Sprint's petition was addressed initially by an arbitrator. The arbitrator agreed with Sprint and ordered, in pertinent part, that the interconnection agreement between Sprint and Qwest "permit Sprint to purchase services out of an effective tariff, regardless of prices set forth in [the] existing agreement." Sprint App. at 100. The arbitrator concluded that this provision was "consistent with the Act and [Qwest's] common carrier obligations, and with other Commission orders." Id. More specifically, the arbitrator "agree[d] with [Sprint] that a CLEC would be unable to fairly compete in serving end users if it [wa]s required to purchase services from [Qwest] at unfavorable rates or on less favorable terms and conditions as compared to other providers." Id. The arbitrator's decision was consistent with the CPUC's decision on MCI's petition, which was issued approximately one week prior to the arbitrator's decision.

Qwest filed exceptions to the arbitrator's decision, triggering review by the CPUC itself. In particular, Qwest challenged the portion of the arbitrator's decision requiring inclusion of the "most favored nation" clause. On January 8, 1997, the CPUC issued an order rejecting Qwest's exception to the "most favored nation" clause. Id. at 111. In doing so, the Commission concluded that the arbitrator's "Recommended Decision ... correctly ruled upon th[e] issue for the reasons stated therein." Id. at 117. The CPUC subsequently approved the negotiated/arbitrated interconnection agreement between Sprint and Qwest, effective July 3, 1997. Id. at 127.

Consistent with the CPUC's decision, the interconnection agreement between Sprint and Qwest included the following most-favored-nation provision:

[Qwest] shall make available any interconnection, service, or network element provided under an agreement approved under Section 252(i) of the Act to which it is a party to Sprint upon the same terms and conditions as those provided in the agreement. Individual interconnection, service, or network elements from another agreement, are available upon acceptance of all the terms and conditions in the agreement related to such interconnection, service or element. Upon proof provided by [Qwest] that Sprint causes [Qwest] to incur greater costs in the provision of the service than the current carrier's agreement, Sprint will accept the increased costs for the service. [Qwest] shall also permit Sprint to purchase services out of an effective tariff, regardless of prices set forth in an existing agreement. [Qwest] shall make all agreements available for public viewing within 10 days of approval by the Commission. Sprint will notify [Qwest] of its intent to adopt the provisions of another agreement at least 30 days prior to effectuating the change.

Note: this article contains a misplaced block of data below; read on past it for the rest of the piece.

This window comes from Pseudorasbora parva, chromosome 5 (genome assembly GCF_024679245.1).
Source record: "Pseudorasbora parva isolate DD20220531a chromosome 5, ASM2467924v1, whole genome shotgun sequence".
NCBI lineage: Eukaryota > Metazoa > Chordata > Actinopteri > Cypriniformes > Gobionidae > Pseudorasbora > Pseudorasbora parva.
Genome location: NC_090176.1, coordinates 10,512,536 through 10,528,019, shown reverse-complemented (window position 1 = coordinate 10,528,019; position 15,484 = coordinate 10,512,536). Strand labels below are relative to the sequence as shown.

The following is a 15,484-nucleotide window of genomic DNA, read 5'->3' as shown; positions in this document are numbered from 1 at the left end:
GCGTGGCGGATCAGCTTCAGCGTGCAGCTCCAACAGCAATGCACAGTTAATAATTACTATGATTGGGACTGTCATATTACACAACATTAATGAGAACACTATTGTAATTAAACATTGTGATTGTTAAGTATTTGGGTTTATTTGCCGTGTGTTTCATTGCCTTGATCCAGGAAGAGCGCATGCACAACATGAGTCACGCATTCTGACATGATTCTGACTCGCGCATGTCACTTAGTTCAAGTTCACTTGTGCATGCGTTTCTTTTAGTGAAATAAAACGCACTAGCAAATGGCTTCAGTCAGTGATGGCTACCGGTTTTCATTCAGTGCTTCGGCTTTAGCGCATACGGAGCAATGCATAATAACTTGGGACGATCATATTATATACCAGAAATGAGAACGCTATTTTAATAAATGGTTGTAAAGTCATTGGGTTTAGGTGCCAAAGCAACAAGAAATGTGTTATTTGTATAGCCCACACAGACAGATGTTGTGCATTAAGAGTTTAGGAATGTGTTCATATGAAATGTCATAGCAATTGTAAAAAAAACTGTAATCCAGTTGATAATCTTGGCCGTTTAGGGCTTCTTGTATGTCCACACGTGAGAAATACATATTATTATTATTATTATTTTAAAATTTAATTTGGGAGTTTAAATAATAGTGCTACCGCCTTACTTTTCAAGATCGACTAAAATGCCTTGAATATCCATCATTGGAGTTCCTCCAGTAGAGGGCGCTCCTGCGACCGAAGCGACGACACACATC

Dist. Ct. Order at 28 (citing Sprint Interconnection Agreement, Section 36.2).

District court proceedings

Qwest, acting pursuant to 47 U.S.C. § 252(e)(6), filed separate actions challenging the CPUC's decisions on MCI's and Sprint's petitions. With respect to the Sprint interconnection agreement, Qwest initially opposed the "most-favored-nation" clause in its entirety. However, following the Supreme Court's decision in Iowa Utilities Bd., Qwest narrowed its challenge to only the portion of the provision affording Sprint the right to purchase services out of Qwest's Colorado tariffs.6 Qwest's actions were consolidated by the district court for decision.

The district court ultimately agreed with Qwest and concluded that neither the Act nor the FCC rules promulgated pursuant to the Act "permit[ted] a requesting carrier to opt into tariff provisions." Dist. Ct. Order at 30. The district court further concluded that allowing MCI and Sprint "to use a tariff to supplement or supplant any term, condition, or price that is covered by the agreement ... would eviscerate the provisions of 251 and 252 of the Act which require that the parties negotiate the terms of an interconnection agreement and arbitrate those terms that they are not able to agree to." Id. More specifically, the district court concluded there would be little incentive for carriers such as MCI and Sprint "to negotiate" if they could "simply opt into a more favorable tariff than the state commission imposes." Id. at 31. The court also expressed concern that permitting carriers such as MCI and Sprint to pick and choose from tariffs could "undermine federal court review of interconnection obligations under the ... Act." Id. Lastly, the court noted that if MCI and Sprint or other similarly-situated carriers wanted "to have a tariff term incorporated into the[ir] interconnection agreements, they [we]re free to seek an amendment of the[ir] interconnection agreement[s]." Id. at 33. The district court therefore vacated the "pick and choose" provisions of the agreements to the extent they permitted MCI and Sprint to purchase services at tariff rates.7 Id.